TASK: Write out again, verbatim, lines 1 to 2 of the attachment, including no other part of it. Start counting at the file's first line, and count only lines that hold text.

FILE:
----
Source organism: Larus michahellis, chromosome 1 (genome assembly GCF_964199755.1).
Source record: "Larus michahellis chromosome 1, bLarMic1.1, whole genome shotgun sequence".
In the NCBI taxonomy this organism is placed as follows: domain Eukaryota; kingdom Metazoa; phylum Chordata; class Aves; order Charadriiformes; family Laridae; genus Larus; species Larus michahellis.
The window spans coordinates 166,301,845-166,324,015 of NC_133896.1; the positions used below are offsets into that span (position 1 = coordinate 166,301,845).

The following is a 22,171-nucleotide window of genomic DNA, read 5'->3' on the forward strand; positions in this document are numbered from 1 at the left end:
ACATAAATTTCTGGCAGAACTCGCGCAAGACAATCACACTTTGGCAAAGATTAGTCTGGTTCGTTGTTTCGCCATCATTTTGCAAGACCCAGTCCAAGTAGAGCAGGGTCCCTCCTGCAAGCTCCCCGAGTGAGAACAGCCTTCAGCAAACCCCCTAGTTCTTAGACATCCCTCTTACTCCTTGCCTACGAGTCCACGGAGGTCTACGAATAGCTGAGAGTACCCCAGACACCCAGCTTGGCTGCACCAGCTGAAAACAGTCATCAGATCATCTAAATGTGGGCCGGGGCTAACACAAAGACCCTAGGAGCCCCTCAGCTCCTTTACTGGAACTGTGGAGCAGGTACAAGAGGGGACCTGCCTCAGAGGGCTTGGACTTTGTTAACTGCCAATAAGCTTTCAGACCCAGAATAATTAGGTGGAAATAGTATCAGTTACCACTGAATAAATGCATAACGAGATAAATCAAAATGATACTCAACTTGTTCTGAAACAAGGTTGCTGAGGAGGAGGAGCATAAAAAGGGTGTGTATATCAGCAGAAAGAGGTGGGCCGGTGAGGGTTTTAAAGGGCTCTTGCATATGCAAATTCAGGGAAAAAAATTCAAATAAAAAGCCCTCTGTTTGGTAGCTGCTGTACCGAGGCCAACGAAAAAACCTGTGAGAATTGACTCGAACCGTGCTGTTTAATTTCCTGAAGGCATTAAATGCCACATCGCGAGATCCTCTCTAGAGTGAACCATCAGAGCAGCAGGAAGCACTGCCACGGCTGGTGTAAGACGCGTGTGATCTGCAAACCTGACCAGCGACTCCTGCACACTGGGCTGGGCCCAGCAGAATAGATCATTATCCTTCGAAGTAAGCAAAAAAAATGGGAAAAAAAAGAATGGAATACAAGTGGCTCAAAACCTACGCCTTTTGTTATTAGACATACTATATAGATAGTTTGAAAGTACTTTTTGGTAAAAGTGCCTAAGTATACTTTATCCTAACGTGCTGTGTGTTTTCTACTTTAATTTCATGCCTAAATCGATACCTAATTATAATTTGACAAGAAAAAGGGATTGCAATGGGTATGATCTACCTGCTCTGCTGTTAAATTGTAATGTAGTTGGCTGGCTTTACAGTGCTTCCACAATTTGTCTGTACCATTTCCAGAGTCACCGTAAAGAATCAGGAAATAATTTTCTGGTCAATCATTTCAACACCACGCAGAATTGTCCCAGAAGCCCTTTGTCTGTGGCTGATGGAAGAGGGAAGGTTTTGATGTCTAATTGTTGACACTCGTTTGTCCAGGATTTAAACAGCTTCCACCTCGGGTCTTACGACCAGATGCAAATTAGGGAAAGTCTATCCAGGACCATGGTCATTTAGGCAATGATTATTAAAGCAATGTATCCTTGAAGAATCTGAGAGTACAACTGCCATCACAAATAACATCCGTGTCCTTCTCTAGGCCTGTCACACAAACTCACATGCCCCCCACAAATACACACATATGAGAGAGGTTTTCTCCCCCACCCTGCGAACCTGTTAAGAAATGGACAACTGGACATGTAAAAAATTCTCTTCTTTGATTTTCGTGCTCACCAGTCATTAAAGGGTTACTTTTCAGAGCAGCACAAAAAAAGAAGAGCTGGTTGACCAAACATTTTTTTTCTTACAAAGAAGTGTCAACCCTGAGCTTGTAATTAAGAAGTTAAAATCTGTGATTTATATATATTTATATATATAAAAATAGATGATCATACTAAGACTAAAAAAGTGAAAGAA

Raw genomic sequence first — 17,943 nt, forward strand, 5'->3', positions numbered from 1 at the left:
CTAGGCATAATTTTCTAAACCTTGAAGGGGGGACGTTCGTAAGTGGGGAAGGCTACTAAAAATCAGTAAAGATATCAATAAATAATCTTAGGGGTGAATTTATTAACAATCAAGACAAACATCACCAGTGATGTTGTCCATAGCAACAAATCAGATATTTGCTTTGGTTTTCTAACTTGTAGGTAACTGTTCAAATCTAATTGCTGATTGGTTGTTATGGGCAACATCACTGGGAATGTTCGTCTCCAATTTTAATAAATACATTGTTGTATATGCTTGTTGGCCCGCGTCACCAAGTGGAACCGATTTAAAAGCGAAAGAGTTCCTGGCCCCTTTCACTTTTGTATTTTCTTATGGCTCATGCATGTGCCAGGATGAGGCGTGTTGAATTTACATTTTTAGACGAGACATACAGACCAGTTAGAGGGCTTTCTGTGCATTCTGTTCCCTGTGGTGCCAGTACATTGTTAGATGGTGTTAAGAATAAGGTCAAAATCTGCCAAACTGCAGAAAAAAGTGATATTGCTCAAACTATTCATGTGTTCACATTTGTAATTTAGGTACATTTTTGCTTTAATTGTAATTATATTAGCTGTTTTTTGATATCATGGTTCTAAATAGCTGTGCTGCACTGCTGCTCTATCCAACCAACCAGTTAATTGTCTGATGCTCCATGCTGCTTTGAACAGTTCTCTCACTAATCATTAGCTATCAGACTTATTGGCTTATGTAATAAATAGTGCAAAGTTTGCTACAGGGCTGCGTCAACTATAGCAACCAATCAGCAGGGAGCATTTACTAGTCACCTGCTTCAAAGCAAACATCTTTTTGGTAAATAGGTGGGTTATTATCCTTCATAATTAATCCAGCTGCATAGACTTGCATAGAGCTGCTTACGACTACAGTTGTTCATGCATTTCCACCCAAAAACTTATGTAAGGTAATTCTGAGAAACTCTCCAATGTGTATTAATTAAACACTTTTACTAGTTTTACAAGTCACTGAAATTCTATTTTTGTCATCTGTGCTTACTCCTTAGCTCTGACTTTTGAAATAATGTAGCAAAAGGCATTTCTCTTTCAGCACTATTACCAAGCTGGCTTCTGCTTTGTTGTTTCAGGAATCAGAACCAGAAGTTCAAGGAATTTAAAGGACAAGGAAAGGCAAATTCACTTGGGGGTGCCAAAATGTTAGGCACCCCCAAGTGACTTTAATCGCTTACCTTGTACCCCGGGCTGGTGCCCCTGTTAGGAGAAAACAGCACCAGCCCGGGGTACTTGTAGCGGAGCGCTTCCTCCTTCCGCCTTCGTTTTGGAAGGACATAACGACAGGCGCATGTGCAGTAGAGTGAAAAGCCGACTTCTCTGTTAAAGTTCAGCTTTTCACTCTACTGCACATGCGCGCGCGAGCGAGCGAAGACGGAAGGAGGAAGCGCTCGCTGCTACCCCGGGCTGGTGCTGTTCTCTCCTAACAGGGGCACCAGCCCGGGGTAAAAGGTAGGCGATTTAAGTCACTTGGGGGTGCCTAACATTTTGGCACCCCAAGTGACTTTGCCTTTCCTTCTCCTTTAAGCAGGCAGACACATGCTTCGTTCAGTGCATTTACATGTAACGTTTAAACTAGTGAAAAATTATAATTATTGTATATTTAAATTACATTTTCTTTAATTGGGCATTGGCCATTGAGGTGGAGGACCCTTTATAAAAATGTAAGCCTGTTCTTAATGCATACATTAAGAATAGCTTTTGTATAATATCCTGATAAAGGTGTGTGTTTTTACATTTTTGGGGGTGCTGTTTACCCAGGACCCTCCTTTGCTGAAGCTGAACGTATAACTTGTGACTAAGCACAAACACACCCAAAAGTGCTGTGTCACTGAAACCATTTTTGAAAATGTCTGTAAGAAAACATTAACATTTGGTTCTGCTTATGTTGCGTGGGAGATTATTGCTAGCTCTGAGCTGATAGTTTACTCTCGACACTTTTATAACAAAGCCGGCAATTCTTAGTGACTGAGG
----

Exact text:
Source organism: Larus michahellis, chromosome 1 (genome assembly GCF_964199755.1).
Source record: "Larus michahellis chromosome 1, bLarMic1.1, whole genome shotgun sequence".